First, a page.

Technology and Law | Future Landscape with AI

Technology and Law! What is Future Landscape with AI. As the European Union (EU) is scheduled to enact a wide-ranging legislation dedicated to regulating artificial intelligence (AI) systems, the year 2023 will be really important for the world of artificial intelligence and legal developments. The EU Artificial Intelligence Act (European AI Act) is intended to come into force in each of the twenty-seven member states, without each needing to be transposed locally into national law.

At the beginning of 2023, a key parliamentary committee in the European Parliament has improved the process of enactment by approving an artificial intelligence regulation, which was shared in the first-of-its-kind artificial intelligence regulation, the first of its kind in the history.

Technology and Law! What is Future Landscape with AI

The regulation adopts a risk-based approach to regulating artificial intelligence. The European AI Act, which is already in the proposal version, sets out the requirements for developers of “foundation models” such as ChatGPT, including provisions ensuring that educational data does not infringe copyright law.

With this executive approval, the authorities have marked a landmark development in the race to control artificial intelligence, which is developing at an incredible pace. Currently, the European AI Act will be the first law for artificial intelligence systems in the West. China, which only began taking steps in the name of data protection last year, has developed draft rules designed to govern how companies develop manufacturing AI products like ChatGPT. This stems from the fear of losing control over artificial intelligence.

The new regulation takes a risk-based approach to being able to control AI threats, where the liabilities for a system are proportional to the level of risk it poses.

The rules also seek to specify and address some of the requirements for providers of so-called “core models” such as ChatGPT, which has become a major concern for regulators, given the fear that even skilled workers will be displaced in the workforce.

2023 What do the rules in the regulation say? Technology and Law!

Once the regulation comes into force, artificial intelligence placed on the EU market will be subject to the European AI Act on a varying scale based on the risk posed by the intended use of said AI. For example:

Social scoring systems and artificial intelligence that remotely monitor people in real time in public places will be banned in most cases.

AI applications used in medical health devices or for recruitment purposes will be classified as high-risk and subject to strict and wide-ranging conformity assessment procedures.

Their use of deep fakes will be subject to transparency rules to ensure the public knows exactly the nature of the technology they are dealing with.

The European AI Act divides AI applications into four levels of risk: unacceptable risk, high risk, limited risk, and minimum or zero risk.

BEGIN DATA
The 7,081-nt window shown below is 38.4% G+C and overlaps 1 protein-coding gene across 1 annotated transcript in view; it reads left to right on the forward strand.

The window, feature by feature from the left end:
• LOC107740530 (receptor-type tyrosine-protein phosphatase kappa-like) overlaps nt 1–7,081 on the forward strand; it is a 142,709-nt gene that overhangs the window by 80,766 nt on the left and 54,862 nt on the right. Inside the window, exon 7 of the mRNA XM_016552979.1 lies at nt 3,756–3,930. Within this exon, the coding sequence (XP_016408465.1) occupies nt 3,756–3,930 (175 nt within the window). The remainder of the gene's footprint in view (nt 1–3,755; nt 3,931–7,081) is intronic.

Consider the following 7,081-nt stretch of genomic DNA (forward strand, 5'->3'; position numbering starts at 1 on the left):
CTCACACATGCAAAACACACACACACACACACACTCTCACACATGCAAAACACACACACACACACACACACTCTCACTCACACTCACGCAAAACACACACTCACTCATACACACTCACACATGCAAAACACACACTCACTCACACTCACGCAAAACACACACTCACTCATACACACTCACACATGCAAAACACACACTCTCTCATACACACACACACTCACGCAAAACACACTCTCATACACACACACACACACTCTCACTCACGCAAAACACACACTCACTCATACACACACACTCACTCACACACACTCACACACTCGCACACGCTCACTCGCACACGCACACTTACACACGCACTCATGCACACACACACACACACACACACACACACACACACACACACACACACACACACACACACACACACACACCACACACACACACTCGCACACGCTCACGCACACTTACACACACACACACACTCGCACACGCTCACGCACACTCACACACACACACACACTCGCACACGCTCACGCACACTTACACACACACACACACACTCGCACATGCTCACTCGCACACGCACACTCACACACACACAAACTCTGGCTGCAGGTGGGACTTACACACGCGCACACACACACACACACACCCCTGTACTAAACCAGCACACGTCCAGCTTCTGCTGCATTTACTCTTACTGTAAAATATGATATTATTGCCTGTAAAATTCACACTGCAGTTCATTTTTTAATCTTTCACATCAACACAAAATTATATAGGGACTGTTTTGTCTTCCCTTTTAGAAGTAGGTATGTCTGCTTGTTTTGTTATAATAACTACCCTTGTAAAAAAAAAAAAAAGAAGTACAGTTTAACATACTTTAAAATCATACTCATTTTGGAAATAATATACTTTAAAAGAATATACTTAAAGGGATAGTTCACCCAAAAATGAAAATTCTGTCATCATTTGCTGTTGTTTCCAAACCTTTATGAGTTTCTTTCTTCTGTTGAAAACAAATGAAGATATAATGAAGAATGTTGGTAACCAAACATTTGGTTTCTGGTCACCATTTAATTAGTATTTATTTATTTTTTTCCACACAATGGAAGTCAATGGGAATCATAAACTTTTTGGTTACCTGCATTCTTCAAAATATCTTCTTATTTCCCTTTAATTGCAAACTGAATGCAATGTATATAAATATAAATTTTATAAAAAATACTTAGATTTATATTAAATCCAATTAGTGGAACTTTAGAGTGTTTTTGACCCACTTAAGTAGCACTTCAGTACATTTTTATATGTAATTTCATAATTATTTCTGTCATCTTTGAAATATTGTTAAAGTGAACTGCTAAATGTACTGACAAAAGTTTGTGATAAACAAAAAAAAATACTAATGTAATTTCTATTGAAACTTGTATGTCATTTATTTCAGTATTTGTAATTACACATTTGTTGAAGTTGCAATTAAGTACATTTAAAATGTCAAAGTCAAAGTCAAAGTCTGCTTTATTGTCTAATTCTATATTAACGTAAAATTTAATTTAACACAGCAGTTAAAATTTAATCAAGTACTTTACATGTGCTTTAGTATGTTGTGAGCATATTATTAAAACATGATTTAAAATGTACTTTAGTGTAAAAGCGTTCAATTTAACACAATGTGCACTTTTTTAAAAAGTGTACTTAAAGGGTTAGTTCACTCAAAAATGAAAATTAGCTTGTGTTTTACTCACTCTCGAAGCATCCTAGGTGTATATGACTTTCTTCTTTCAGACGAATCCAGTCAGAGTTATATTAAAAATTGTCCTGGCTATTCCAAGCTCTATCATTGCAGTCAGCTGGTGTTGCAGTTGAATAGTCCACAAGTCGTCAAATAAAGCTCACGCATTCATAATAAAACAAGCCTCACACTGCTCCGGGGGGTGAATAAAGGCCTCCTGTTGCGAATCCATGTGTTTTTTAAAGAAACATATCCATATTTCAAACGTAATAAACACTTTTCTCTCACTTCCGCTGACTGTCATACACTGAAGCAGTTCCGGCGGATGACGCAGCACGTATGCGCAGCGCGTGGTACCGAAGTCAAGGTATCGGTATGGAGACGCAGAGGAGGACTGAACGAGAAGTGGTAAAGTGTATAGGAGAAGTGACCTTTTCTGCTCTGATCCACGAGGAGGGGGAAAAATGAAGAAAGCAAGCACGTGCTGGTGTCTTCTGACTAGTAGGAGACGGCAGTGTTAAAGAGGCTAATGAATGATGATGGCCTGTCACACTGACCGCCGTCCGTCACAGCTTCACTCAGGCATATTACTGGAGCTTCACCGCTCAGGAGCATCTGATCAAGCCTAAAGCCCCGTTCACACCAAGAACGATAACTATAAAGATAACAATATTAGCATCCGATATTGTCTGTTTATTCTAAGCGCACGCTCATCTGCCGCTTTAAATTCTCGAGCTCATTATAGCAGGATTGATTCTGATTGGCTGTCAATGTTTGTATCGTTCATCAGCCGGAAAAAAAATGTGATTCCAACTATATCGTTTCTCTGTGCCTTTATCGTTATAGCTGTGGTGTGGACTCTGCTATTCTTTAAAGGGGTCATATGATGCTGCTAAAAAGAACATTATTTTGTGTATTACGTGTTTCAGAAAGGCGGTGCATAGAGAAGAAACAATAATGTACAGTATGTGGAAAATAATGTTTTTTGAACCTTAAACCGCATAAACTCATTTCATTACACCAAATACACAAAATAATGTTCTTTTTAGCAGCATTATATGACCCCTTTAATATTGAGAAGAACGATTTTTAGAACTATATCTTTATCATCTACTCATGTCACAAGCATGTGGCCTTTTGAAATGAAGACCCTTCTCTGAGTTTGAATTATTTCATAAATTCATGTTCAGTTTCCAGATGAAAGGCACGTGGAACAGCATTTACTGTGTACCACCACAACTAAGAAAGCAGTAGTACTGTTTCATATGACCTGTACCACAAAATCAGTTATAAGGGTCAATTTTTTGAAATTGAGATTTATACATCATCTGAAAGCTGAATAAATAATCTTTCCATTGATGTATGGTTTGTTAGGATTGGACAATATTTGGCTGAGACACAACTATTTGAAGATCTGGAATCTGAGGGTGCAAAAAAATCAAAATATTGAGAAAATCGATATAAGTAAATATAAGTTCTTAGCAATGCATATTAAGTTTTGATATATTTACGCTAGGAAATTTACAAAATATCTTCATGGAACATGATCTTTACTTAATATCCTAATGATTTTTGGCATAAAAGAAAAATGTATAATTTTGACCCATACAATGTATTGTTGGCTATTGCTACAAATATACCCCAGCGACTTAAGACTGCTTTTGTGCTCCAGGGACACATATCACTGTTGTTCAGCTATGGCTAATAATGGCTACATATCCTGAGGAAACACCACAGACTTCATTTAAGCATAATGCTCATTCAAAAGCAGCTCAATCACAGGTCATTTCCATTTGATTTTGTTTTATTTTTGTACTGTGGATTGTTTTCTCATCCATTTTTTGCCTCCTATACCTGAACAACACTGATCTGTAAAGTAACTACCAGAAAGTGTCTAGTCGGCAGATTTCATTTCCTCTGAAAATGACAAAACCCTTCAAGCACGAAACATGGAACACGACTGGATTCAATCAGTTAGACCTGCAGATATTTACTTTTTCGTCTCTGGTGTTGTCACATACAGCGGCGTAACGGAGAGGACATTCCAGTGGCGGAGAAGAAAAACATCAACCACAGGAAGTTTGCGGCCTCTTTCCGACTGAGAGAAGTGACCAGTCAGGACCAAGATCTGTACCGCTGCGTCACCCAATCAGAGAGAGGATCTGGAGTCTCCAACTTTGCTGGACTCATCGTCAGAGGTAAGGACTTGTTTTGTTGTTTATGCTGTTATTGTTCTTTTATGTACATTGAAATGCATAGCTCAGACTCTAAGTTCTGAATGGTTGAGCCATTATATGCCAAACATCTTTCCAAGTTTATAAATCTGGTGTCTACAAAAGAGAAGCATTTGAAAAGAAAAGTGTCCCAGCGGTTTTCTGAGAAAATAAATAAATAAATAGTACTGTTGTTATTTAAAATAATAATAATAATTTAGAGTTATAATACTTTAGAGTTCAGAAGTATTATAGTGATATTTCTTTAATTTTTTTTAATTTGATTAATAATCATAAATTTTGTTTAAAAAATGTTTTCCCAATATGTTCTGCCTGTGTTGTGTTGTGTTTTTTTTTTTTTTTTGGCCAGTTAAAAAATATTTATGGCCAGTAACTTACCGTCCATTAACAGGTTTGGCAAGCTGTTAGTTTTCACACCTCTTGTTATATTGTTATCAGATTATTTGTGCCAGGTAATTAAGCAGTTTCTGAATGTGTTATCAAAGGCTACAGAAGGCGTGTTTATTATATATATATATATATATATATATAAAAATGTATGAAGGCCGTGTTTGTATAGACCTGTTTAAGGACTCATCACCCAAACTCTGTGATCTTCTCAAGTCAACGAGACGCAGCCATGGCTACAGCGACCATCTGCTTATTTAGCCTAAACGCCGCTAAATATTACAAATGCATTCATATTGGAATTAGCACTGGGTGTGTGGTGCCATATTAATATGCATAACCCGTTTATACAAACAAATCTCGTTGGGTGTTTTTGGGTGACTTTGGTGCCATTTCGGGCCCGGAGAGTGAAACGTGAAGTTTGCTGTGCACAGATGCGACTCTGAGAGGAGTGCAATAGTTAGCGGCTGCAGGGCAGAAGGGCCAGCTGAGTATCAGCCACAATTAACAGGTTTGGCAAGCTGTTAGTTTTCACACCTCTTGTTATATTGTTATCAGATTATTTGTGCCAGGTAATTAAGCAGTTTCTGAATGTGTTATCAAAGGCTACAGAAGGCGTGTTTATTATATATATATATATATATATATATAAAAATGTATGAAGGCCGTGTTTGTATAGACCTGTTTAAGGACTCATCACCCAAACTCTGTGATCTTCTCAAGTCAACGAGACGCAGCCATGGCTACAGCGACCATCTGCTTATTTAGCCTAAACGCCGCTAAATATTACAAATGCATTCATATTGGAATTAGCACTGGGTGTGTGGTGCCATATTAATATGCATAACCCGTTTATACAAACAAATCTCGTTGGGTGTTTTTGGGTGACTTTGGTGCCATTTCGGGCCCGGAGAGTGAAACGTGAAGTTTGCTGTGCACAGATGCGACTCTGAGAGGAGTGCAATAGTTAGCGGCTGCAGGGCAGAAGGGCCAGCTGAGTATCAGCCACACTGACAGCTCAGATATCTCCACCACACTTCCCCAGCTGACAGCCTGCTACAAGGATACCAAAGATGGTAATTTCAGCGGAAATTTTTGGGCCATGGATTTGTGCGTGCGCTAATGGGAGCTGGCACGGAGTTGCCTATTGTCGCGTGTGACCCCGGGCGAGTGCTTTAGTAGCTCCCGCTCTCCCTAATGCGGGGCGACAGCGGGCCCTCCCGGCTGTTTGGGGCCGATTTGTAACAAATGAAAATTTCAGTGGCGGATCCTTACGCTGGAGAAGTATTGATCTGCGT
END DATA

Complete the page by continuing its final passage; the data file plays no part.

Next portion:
Unacceptable risky apps are banned by default and provide blocking powers for users.

What can they be? Is Forbiden IA possible!

Artificial intelligence systems that target the subconscious to distort behavior, using manipulative or deceptive techniques

-Artificial intelligence some systems that exploit vulnerabilities of individuals or specific groups!

-Biometric classification systems based on precise characteristics

-Artificial intelligence systems used for social scoring or to assess trustworthiness

-Artificial intelligence systems used for risk assessments that predict criminal or administrative offenses

-Artificial intelligence systems that build or extend facial recognition databases through untargeted scraping

-Artificial intelligence systems that understand emotions in law enforcement, border management, the workplace and all educations.

Some lawmakers have even called for the measures to be made more expensive to ensure they cover ChatGPT.

To this end, requirements are being placed on “basic models” such as large software language models and generative artificial intelligence.

ChatGPT and Developers! Technology and Law!

Developers of the underlying models will need to implement security controls, data governance measures, and risk mitigation measures before making their models public. They will also be asked to ensure that the training data used to inform their systems does not violate copyright law. Providers of such AI models will need to take measures to assess and mitigate risks to fundamental rights, health, safety, the environment, democracy and the rule of law. They will also be subject to data governance requirements, such as examining the relevance of data sources and possible biases.

It is important to stress that although the regulation has been adopted by the deputies in the European Parliament, it is far from being a law in its current form.

So why this issue now happened?

Artificial intelligence models such as Backed OpenAI’s ChatGPT and Google’s Bard, which have also attracted a lot of attention in the European press, have forced technology of technology giant companies such as Microsoft to develop artificial intelligence technology at full speed.

Google recently announced a number of new AI updates, including an advanced language model called PaLM 2, which the company says outperforms other leading systems in some tasks and improvement.

New AI chatbots! Technology and Law!

New AI chatbots like ChatGPT have already impressed many technologists and academics with their ability to generate human-like responses to user requests, supported by large software language models trained on vast amounts of data, and show great promise in terms of employment.

But artificial intelligence technology has been around for years, and it’s being integrated into more apps and systems than you might think. For example, determining which viral videos or pictures of food you see on your TikTok or Instagram feed. At the end of the day, to sum up the intention of tech companies, it’s all about observing your personal data, or online activity, and creating a pattern.

The purpose of the recommendations in the European AI Act content is to provide some guiding rules for companies and organizations using artificial intelligence.

How has the tech industry reacted to this regulation?